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Raúl Zibechi: The urgency of educating (us) in self-defense

C

hen the system has become dead. When capitalism is synonymous with risk to life, the environment and peoples. When the great works to accumulate capital go hand in hand with femicides and genocides, we should stop to think about how to stop this system to defend life.

Even those of us who have known for a long time that capitalism is sliding down the slope of the war against the peoples, permanent undeclared wars, have difficulties in finding ways to act, collectively, to prevent the madness that it intends to make of life. mere merchandise.

First, we rule out symmetries. Opposing war to war is not a good path, because the dead are always put by the same: native and black peoples, women and youth of all skin colors, peasants, workers and the whole range of the down. The recent experience of the Latin American wars, I mean the so-called revolutionary wars, should convince us that symmetry is the wrong way to go.

But we also reject the stillness and the pacifism of turning the other cheek, both functional (like war) to the genocidal and femicidal system. Because capitalism is not going to fall alone, by natural death or by the supposed laws economics, history or whatever. The system must be brought down. The issue is excuse me.

A first step is collective self-defense, which first involves being organized. There are many ways and means of defending ourselves, as taught by the Latin American peoples who have created the most diverse forms of self-defense to protect themselves from paramilitary groups, police and the armed forces, but also from the big mining companies.

History has taught us wrong. Or we have learned it wrong and we must recover it. I recently learned that early 20th century English suffragettes had self-defense groups, thanks to the work of the French feminist Elsa Dorlin*.

Part of the movement, which refused to resort to the law for considering the State as the main instigator of inequalities, took courses in jiu-jitsu (defensive art with a stick). Collective self-defense, argues Dorlin, politicizes bodies, without mediation, without delegation, without representation (p.112).

In a recent interview, Dorlin highlights something about self-defense that is worth both to yellow vests French, as for the young people of Cali, with whom I was able to share training spaces these days: a turning point is reached when power disregards the lives of certain people. It is about lives that understood that they are no longer worth anything and that they can burst in the midst of silence and indifference if they do not rise up (https://bit.ly/3Kgpwfc).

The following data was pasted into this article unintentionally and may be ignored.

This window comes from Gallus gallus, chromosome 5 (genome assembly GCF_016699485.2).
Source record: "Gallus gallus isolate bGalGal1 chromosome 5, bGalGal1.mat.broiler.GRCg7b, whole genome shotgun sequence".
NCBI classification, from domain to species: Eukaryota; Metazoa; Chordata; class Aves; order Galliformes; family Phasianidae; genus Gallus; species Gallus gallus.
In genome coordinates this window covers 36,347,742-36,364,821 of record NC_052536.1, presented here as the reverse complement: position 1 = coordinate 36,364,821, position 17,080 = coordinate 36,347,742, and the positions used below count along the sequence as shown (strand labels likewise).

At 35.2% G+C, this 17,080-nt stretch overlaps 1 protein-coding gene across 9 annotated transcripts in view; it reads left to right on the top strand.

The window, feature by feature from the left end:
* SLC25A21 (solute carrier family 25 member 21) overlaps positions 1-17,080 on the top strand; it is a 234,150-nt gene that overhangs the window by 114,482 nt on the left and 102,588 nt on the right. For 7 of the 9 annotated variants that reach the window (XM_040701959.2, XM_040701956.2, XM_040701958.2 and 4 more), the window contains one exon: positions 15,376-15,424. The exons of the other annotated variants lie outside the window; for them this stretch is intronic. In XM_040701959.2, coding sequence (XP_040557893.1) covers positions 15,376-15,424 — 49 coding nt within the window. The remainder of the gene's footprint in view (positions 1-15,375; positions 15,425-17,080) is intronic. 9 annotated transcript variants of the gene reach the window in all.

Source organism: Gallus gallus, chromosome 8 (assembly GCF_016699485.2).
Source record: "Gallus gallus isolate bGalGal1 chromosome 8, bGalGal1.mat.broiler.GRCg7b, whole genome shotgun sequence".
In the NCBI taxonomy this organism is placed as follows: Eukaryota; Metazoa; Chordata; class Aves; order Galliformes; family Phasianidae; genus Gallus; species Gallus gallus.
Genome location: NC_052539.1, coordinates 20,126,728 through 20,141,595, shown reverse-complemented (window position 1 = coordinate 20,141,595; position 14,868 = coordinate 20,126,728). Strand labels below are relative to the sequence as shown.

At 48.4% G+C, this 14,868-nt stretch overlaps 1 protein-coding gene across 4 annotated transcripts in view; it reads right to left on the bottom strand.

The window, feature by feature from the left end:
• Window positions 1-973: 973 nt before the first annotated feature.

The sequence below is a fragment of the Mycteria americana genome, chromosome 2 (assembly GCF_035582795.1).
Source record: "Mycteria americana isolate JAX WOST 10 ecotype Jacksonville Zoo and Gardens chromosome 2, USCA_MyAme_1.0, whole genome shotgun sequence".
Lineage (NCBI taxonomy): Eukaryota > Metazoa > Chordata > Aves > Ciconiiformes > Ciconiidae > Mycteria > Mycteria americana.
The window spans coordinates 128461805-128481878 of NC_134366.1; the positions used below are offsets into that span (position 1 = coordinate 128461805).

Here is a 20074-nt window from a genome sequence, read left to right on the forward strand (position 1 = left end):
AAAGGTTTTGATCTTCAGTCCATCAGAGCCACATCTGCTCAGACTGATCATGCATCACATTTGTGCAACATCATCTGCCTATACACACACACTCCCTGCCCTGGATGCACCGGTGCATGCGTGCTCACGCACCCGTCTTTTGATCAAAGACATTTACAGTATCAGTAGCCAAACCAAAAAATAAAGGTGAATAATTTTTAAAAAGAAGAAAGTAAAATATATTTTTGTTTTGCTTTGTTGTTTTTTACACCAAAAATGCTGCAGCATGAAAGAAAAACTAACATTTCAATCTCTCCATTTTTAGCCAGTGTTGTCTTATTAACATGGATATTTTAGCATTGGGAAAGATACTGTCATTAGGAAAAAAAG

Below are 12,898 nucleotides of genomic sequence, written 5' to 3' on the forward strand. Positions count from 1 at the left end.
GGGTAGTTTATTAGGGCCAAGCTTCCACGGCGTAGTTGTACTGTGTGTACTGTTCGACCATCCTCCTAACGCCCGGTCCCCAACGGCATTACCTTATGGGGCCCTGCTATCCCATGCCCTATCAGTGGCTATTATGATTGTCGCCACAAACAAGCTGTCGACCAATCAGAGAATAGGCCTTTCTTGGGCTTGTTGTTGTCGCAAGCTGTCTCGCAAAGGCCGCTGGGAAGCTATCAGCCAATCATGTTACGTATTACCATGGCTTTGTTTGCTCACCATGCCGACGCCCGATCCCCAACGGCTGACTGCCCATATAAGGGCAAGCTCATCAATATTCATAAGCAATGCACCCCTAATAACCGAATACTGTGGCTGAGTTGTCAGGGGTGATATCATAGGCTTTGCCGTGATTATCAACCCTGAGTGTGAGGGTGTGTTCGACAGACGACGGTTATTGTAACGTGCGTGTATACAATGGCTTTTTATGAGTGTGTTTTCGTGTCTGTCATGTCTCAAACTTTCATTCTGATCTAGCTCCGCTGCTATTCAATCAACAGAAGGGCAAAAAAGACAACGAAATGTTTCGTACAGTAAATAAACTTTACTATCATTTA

Large sectors of the population need to defend themselves collectively, because they count neither for power nor for capital. We can name them in many ways: those from below, disposable, inhabitants of the zone of non-being, surplus population; that portion of humanity that only exists when it rebels.

It is worth remembering the recent assertion of the Israeli journalist Gideon Levy, about the Palestinians: If they don’t use violence, the whole world will forget about them. (https://bit.ly/3x6Memh).

Not all self-defense, he points out, exercises violence, but that depends on collective decisions. Above all, it seeks to ensure collective survival, for which it is essential to stop accumulation by dispossession/the fourth world war against the peoples: mega-mining, monocultures, mega-infrastructure projects and urban real estate speculation. In short, all the ways that do business with life.

Self-defense, or common care, has a self-educational dimension for its members and for the towns and neighborhoods that have decided to defend themselves. The system has mutated, to the point that it is capable of turning the most intimate emotions into merchandise**. Participating in collective self-defense should help us deal with these new modes of accumulation by dispossession.

The new generation of young Zapatistas try to use the Internet in a different sense from the one designed by the system. With this I intend to insinuate that the self-defense groups work both in material defense, placing limits on the violent, and in subjectivities, unlearning the ways of consuming taxes with much more subtle forms of violence, but that still strip us of our feelings and identities.

Finally, self-defense is an art of life in the midst of a system of death. A way of walking avoiding obstacles, teaching us to continue being peoples and human beings. Not to conquer something like power, but simply to continue walking as the lives that we are.

* Self defense. A philosophy of violenceTxalaparta, 2019.

**Eva Illouz (comp.) Capitalism, consumption and authenticity. Emotions as merchandiseMadrid, Katz, 2019.

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